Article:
Julian Assange Joins Whisteblowers to Discuss Snowden, Manning Case on Press Call

Julian Assange called on the Obama Administration to do the right thing today, on the one-year anniversary of his asylum request at the Ecuadoran embassy in London, by immediately dropping the “immoral investigation” against Wikileaks.

A collection of high-profile whistleblowers, including the Wikileaks founder Assange, Daniel Ellsberg, famous for the leak of the Pentagon Papers to The New York Times, and whistleblower and former National Security Agency employee Thomas Drake, stood in solidarity with their counterparts Edward Snowden and Bradley Manning on a press call today to discuss the challenges of journalism in an Internet age.

The participants emphasized the threat to journalists , particularly those who publish online, who face charges under the Espionage Act for publishing facts about U.S. security in a post 9/11 world.

Much of the call was devoted to Edward Snowden, whom Assange confirmed he’s been in contact with, and who is rumored to be seeking refuge from Hong Kong to Iceland. Ellsberg said that the Snowden leak of classified NSA documents represented, “the most important in U.S. history.”

Today marks the one-year anniversary of Assange’s request for political asylum at the Ecuadoran embassy in London following Wikileaks publication of Bradley Manning‘s documents in 2010. The trial for Manning started two weeks ago while Assange continues to be investigated by the U.S. Department of Justice and the Federal Bureau of Investigation.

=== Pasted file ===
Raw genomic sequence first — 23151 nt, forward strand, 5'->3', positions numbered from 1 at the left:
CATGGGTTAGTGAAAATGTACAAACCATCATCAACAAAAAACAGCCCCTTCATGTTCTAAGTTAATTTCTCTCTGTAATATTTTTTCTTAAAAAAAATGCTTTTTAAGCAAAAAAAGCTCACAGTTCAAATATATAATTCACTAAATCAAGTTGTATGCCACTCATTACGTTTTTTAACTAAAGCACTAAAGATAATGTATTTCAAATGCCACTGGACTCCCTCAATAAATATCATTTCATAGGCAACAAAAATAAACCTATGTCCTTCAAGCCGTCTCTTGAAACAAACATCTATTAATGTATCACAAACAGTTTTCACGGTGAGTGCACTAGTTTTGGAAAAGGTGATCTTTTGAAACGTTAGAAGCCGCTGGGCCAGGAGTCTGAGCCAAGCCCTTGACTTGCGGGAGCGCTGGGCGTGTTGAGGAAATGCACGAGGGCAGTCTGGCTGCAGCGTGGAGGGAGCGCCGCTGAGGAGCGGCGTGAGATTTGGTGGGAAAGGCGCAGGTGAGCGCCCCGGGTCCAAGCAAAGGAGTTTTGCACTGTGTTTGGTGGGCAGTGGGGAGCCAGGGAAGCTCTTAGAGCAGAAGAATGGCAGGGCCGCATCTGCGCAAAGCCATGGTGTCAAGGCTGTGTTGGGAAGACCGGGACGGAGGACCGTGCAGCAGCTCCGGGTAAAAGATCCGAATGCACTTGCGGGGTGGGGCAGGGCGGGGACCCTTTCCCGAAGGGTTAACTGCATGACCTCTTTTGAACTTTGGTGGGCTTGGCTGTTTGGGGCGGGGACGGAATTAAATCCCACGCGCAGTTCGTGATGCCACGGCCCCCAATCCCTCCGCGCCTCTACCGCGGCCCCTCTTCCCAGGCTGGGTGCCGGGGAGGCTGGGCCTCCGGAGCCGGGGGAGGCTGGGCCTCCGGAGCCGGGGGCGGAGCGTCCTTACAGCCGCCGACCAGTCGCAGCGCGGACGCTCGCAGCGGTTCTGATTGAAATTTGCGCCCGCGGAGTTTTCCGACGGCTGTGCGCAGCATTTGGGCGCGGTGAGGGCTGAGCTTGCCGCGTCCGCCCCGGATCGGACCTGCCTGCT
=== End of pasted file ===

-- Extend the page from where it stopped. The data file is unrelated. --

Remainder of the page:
The whisteblowers stood in solidarity today when they said that their circumstances establish precedent for making the crime of publishing national security information about the U.S. online is in the act of publication itself, thanks to the passage of the Patriot Act in the aftermath of September 11, 2001.

President Obama faced withering criticism for his continuation of George W. Bush’s policies of investigating journalists who publish leaked information from the group, which also included Human Rights Attorney Jennifer Robinson of the Bertha Foundation, James Goodale, Former General Counsel of The New York Times and Alexa O’Brien, who is covering the Manning trial.

Anyone publishing data in the Internet age should be concerned, O’Brien believes, and she went on to cite the words of Mike Rogers, Chairman of the House Permanent Select Committee on Intelligence, who has expressed concerns over the Internet’s “culture of disclosure.” Rogers has said in the past that these disclosures have a “chilling effect” on the information sharing environment.

Goodale added that the “Obama Administration wants to make journalists clearly libel for what they do—gather the news.”

We know how the participants feel about the need to protect the work of journalists, but what about the Internet companies who are forced to turn over their data thanks to programs like Prism? Do they deserve any sort of protection and if so, who would protect them?

Readers, do you think companies such as Apple and Facebook should be forced to turn over data about users to the U.S. government?

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